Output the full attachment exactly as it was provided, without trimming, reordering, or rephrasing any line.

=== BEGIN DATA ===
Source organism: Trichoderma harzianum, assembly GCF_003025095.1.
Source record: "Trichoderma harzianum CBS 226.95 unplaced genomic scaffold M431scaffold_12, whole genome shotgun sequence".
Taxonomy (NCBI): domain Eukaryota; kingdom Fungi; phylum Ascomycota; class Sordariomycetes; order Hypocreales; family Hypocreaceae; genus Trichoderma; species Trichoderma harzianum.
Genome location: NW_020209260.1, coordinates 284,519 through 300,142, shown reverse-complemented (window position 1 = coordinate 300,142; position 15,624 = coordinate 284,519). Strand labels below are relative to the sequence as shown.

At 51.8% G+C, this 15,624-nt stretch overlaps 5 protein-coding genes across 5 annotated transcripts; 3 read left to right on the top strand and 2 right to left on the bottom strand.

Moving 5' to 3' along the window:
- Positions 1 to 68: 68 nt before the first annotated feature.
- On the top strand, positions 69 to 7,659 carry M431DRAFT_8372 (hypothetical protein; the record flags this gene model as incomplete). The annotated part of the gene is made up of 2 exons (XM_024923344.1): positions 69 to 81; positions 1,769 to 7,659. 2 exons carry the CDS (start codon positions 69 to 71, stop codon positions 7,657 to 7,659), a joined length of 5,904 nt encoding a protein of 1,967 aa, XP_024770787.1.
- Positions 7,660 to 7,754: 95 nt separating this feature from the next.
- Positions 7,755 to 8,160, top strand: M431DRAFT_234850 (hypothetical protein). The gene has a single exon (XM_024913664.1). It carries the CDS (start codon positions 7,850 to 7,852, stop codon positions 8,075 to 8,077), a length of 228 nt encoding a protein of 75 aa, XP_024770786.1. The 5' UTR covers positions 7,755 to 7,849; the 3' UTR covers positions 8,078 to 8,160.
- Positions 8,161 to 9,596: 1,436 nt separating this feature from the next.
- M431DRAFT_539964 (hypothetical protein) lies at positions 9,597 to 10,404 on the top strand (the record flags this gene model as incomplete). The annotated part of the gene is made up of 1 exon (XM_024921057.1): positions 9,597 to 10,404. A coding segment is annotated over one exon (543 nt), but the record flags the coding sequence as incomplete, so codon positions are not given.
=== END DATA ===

Source organism: Trichoderma harzianum, assembly GCF_003025095.1.
Source record: "Trichoderma harzianum CBS 226.95 unplaced genomic scaffold M431scaffold_12, whole genome shotgun sequence".
Taxonomy (NCBI): domain Eukaryota; kingdom Fungi; phylum Ascomycota; class Sordariomycetes; order Hypocreales; family Hypocreaceae; genus Trichoderma; species Trichoderma harzianum.
Genome location: NW_020209260.1, coordinates 284,519 through 300,142, shown reverse-complemented (window position 1 = coordinate 300,142; position 15,624 = coordinate 284,519). Strand labels below are relative to the sequence as shown.

At 51.8% G+C, this 15,624-nt stretch overlaps 5 protein-coding genes across 5 annotated transcripts; 3 read left to right on the top strand and 2 right to left on the bottom strand.

Moving 5' to 3' along the window:
- Positions 1 to 68: 68 nt before the first annotated feature.
- On the top strand, positions 69 to 7,659 carry M431DRAFT_8372 (hypothetical protein; the record flags this gene model as incomplete). The annotated part of the gene is made up of 2 exons (XM_024923344.1): positions 69 to 81; positions 1,769 to 7,659. 2 exons carry the CDS (start codon positions 69 to 71, stop codon positions 7,657 to 7,659), a joined length of 5,904 nt encoding a protein of 1,967 aa, XP_024770787.1.
- Positions 7,660 to 7,754: 95 nt separating this feature from the next.
- Positions 7,755 to 8,160, top strand: M431DRAFT_234850 (hypothetical protein). The gene has a single exon (XM_024913664.1). It carries the CDS (start codon positions 7,850 to 7,852, stop codon positions 8,075 to 8,077), a length of 228 nt encoding a protein of 75 aa, XP_024770786.1. The 5' UTR covers positions 7,755 to 7,849; the 3' UTR covers positions 8,078 to 8,160.
- Positions 8,161 to 9,596: 1,436 nt separating this feature from the next.
- M431DRAFT_539964 (hypothetical protein) lies at positions 9,597 to 10,404 on the top strand (the record flags this gene model as incomplete). The annotated part of the gene is made up of 1 exon (XM_024921057.1): positions 9,597 to 10,404. A coding segment is annotated over one exon (543 nt), but the record flags the coding sequence as incomplete, so codon positions are not given.